How Time Crunches Kill Curiosity

Time is our least renewable resource. While “time management” sounds like a nice-to-have, it’s actually essential to producing innovation. There is a direct connection between the amount of time employees have to reflect, to be curious, and to experiment with the overall creative output of the organization. If your business depends on staying ahead of the competition and designing solutions that truly meet customer needs, you can’t afford not to think more consciously about how employees are managing their time.

There are three ways in which time scarcity influences your team’s work practices and undermines innovation:

Confusing responsiveness with value creation. The onslaught of communication – 100-plus emails in a week or day – can easily lead employees to perceive that answering emails and instant messages is their primary job. This, combined with meeting overload, is the central source of the time crunch. Employees often spend so much time in low value collaborative activities that they lose their own sense of agency and value creation.

Emphasizing efficiency over curiosity. As highlighted in a recent Harvard Business Review cover story, “curiosity is much more important to an enterprise’s performance than was previously thought.” Curiosity is the fuel for innovation. But when organizations overemphasize efficiency and established ways of working, they make it much more difficult for the curious-minded to persist.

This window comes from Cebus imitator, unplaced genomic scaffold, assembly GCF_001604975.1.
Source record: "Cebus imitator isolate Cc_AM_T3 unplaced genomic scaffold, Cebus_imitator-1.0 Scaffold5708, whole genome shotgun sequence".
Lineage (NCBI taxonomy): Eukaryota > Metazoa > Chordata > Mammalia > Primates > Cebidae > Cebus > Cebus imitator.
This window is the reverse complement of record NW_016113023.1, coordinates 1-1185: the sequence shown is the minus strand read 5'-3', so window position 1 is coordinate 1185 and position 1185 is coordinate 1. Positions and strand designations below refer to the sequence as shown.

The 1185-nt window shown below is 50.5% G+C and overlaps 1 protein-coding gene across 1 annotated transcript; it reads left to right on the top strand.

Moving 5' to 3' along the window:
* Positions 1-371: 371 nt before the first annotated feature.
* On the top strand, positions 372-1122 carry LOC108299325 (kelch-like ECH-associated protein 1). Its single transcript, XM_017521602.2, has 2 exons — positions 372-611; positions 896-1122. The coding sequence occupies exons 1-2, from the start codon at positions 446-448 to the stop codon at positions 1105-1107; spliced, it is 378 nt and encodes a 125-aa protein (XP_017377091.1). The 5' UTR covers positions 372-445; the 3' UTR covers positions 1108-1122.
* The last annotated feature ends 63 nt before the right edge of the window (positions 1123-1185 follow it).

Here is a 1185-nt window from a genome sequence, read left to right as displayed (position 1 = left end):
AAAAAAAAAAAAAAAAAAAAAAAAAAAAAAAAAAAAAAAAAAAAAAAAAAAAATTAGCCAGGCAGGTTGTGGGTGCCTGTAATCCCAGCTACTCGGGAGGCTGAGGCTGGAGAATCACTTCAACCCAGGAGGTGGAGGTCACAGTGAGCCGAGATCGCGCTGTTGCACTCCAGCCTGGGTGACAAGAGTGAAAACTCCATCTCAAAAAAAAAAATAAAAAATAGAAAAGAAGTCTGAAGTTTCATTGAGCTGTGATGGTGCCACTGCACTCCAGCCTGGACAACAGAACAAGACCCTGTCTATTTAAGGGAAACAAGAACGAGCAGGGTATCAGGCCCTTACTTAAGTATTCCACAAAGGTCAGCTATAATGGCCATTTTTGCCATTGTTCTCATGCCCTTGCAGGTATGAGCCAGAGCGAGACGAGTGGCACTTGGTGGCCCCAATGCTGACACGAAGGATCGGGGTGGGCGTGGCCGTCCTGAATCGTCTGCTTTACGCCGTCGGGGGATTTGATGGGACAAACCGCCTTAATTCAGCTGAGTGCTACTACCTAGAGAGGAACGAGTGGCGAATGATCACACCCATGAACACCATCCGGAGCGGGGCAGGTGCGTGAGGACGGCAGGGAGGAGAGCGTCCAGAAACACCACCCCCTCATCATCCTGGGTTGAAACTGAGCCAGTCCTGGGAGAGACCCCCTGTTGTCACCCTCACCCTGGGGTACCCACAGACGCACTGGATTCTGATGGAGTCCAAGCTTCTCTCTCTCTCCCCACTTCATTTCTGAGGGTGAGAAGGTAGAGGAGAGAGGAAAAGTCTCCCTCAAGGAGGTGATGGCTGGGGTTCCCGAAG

Perpetually being overloaded. When we are out of time, we naturally look for shortcuts – heuristics – that allow us to bypass the hard thinking and leap quickly to an answer. Our brains are happy to comply and offer us the confirmation bias, zooming in on data that supports our pre-existing conclusions rather than disconfirming data.

Organizations that want to cultivate greater innovation need to pay greater attention to how their teams think about and manage time. We encourage leaders to seed three beliefs in their teams:

  • Making time for the things that matter often means saying NO to the things that don’t
  • Your time is a valuable and scarce resource. Consider the ROI of how you are spending it each and every day
  • Your first answer is rarely the best one. Give yourself time to generate a volume of ideas rather than having to go with the first option

The pace of work is only going to accelerate in the years to come. Helping your team protect time for reflection and experimentation is essential to resisting the pull back toward the conventional answer.